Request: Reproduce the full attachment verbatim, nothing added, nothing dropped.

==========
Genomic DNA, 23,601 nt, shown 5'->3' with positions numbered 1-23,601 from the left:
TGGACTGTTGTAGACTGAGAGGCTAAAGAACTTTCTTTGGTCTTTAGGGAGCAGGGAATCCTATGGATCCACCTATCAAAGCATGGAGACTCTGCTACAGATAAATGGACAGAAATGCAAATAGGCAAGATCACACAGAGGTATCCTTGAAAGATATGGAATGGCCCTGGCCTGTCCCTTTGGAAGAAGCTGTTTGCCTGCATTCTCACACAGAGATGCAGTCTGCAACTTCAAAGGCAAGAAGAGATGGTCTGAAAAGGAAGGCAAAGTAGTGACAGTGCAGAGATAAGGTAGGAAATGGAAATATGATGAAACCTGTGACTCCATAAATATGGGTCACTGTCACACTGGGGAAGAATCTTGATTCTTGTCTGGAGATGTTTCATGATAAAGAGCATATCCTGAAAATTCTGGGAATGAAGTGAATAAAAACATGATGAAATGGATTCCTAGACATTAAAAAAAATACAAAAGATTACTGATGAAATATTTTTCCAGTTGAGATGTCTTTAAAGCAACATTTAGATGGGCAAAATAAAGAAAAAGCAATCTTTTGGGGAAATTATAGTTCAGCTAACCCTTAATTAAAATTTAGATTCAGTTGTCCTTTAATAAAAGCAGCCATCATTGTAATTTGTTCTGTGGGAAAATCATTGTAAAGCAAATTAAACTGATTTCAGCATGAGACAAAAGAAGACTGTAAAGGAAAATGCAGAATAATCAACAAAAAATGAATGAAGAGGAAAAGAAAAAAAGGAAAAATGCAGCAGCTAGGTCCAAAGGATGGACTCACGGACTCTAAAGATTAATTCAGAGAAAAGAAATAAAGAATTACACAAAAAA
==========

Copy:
Genomic DNA, 23,601 nt, shown 5'->3' with positions numbered 1-23,601 from the left:
TGGACTGTTGTAGACTGAGAGGCTAAAGAACTTTCTTTGGTCTTTAGGGAGCAGGGAATCCTATGGATCCACCTATCAAAGCATGGAGACTCTGCTACAGATAAATGGACAGAAATGCAAATAGGCAAGATCACACAGAGGTATCCTTGAAAGATATGGAATGGCCCTGGCCTGTCCCTTTGGAAGAAGCTGTTTGCCTGCATTCTCACACAGAGATGCAGTCTGCAACTTCAAAGGCAAGAAGAGATGGTCTGAAAAGGAAGGCAAAGTAGTGACAGTGCAGAGATAAGGTAGGAAATGGAAATATGATGAAACCTGTGACTCCATAAATATGGGTCACTGTCACACTGGGGAAGAATCTTGATTCTTGTCTGGAGATGTTTCATGATAAAGAGCATATCCTGAAAATTCTGGGAATGAAGTGAATAAAAACATGATGAAATGGATTCCTAGACATTAAAAAAAATACAAAAGATTACTGATGAAATATTTTTCCAGTTGAGATGTCTTTAAAGCAACATTTAGATGGGCAAAATAAAGAAAAAGCAATCTTTTGGGGAAATTATAGTTCAGCTAACCCTTAATTAAAATTTAGATTCAGTTGTCCTTTAATAAAAGCAGCCATCATTGTAATTTGTTCTGTGGGAAAATCATTGTAAAGCAAATTAAACTGATTTCAGCATGAGACAAAAGAAGACTGTAAAGGAAAATGCAGAATAATCAACAAAAAATGAATGAAGAGGAAAAGAAAAAAAGGAAAAATGCAGCAGCTAGGTCCAAAGGATGGACTCACGGACTCTAAAGATTAATTCAGAGAAAAGAAATAAAGAATTACACAAAAAA